By March, the threat was clear. The world seemed to be a single Covid 19 live ticker, reports of people dying in the corridors of Italian hospitals everywhere and pictures of coffins in New York, so numerous that they had to be stacked in vans. Out of the threat level followed: Everyone must obey the rules – otherwise disaster will spread rapidly.
Today, however, pictures of anti-racism demonstrations or half-empty Trump arenas come from the USA, and you almost have to search for news from Italy.
And the key figures of the crisis are at a relatively low level in many parts of Europe. There are areas that currently have the virus well under control. The horror images have disappeared, the statistics seem reassuring.
There is no vaccine, no ideal medication, no all-clear, and yet many people behave as if someone had declared the last few months a false alarm. How is that possible?
The conflicting signals
British behavioural scientist Nick Chater of Warwick University criticised Boris Johnson’s reasoning in March in an article in The Guardian. He believes: “People are basically able to maintain a remarkable solidarity over months and years, especially in times of national crisis.
But now, with the loosening of the rules in many European countries, he said, there are increasingly contradictory signals from politicians and academics about what the rules are and why they are important.
“This weakens our individual motivation and reduces our social pressure on each other,” Chater says now, several months after his guest article. The observation of German football coach Jürgen Klopp at FC Liverpool fits in with this. “When I go to a petrol station in England, I’m the only one wearing a face mask and gloves. I feel like an alien,” said Klopp. If you don’t have Klopp’s self-confidence, you might fill up without a mask next time.
Especially now, when the threat in Europe seems only vague to many, good crisis communication is the central task of politics, says the behavioural psychologist. One must have tools in one’s hand to be able to reach people if central theses on the crisis prove to be wrong – which is nothing unusual in science. Chater: “The human tendency to impose a single interpretation in ambiguous situations carries great danger with Covid-19.”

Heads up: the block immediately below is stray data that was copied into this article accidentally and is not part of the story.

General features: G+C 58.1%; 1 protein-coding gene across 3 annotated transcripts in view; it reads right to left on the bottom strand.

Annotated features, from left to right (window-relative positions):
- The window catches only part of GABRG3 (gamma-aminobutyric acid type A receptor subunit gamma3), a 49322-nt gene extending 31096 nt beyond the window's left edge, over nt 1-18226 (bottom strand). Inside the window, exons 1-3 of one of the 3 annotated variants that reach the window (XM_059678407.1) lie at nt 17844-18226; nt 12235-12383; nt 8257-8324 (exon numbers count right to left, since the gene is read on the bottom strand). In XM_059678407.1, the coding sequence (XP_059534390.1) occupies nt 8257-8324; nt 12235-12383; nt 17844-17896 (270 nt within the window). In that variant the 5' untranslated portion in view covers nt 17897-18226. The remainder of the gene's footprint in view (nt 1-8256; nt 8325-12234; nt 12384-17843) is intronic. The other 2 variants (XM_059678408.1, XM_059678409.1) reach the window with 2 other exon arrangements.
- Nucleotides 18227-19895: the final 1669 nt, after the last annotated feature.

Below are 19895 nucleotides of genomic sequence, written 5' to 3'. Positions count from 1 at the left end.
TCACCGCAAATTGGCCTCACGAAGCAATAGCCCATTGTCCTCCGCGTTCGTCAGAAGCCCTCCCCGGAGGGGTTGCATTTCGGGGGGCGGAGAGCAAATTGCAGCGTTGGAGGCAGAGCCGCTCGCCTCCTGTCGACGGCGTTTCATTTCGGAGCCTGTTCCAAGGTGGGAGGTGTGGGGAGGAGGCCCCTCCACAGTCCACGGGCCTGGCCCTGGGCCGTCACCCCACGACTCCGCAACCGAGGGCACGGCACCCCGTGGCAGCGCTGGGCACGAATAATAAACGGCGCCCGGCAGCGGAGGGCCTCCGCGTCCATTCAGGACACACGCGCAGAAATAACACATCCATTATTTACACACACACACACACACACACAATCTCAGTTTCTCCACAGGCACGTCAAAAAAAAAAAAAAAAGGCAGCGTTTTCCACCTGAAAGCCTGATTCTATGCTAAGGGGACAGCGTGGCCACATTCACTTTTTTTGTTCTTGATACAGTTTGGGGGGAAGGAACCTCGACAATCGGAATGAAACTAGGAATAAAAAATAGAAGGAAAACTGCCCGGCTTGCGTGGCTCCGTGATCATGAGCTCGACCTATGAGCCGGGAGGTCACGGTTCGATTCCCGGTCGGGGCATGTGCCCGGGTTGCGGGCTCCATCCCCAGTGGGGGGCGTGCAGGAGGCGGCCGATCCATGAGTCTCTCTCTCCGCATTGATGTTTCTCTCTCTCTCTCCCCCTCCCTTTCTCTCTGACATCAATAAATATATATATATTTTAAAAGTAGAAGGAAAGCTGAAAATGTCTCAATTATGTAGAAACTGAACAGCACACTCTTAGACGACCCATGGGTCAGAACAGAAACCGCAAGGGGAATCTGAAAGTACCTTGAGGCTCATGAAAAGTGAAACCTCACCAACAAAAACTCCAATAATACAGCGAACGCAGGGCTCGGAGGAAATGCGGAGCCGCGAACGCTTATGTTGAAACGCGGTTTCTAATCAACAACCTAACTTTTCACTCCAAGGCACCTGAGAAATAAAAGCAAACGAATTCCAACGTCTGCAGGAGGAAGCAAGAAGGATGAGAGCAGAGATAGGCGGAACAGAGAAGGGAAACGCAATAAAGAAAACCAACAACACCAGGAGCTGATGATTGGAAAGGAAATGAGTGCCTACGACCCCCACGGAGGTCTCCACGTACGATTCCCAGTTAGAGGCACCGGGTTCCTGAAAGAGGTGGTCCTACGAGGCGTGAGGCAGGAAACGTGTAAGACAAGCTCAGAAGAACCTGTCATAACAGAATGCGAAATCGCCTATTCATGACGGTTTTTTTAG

Your own behaviour must be worthwhile
People stick to rules, accept restrictions when it is worthwhile for them. This is a somewhat abbreviated description of the Campbell paradigm, which the behavioural psychologist Florian Kaiser from the University of Magdeburg has further developed. His explanatory example is a mountaineer: the outlook is the motivation for which he accepts danger, effort, pain and cold – aspects which Kaiser calls “costs” in his model.
In the early phase of the corona pandemic, many people had different motivations for adhering to the rules of hygiene. Some were afraid for themselves, some for others, others were worried about the health system or social exclusion if they did not follow the rules. Staying at home, shutting down – these were costs that most people were prepared to accept. Now, in the summer, the bill no longer fits into Kaiser’s model. The motivation to stick to the rules is declining.
“Today we are no longer willing to bear the costs,” Kaiser says. On the one hand, costs are rising with every day, and on the other hand some people no longer understand why the rules, i.e. the costs, really benefit someone. Or you see others who don’t follow them either.
Behavioral scientist Florian Kaiser says that people’s motivation to change is a thick board anyway. And reports from his study, for which test persons received money if they ate a vegetarian diet. When the money, the motivation, failed to materialize, people quickly turned back to meat and fish. But Kaiser can take some positive things from this inertia of the people: “The pandemic does not change our innermost being, does not change who we are.
Young people are especially vulnerable to breaking the rules
Especially young people find the corona restrictions difficult.
“Especially in youth there is a need for strong emotional experiences”, says Viennese psychoanalyst Hemma Rössler-Schülein.
The forbidden or dangerous means pleasure – whether it be shoplifting or bungee jumping. A core idea of psychoanalysis is the superego. An autonomous, mature superego, which in certain situations can also endure renunciation and restrictions, only emerges in the course of life, says the Viennese analyst. Even with relaxation, the situation for young people is consequently: unbearable.
— Hector Pascua
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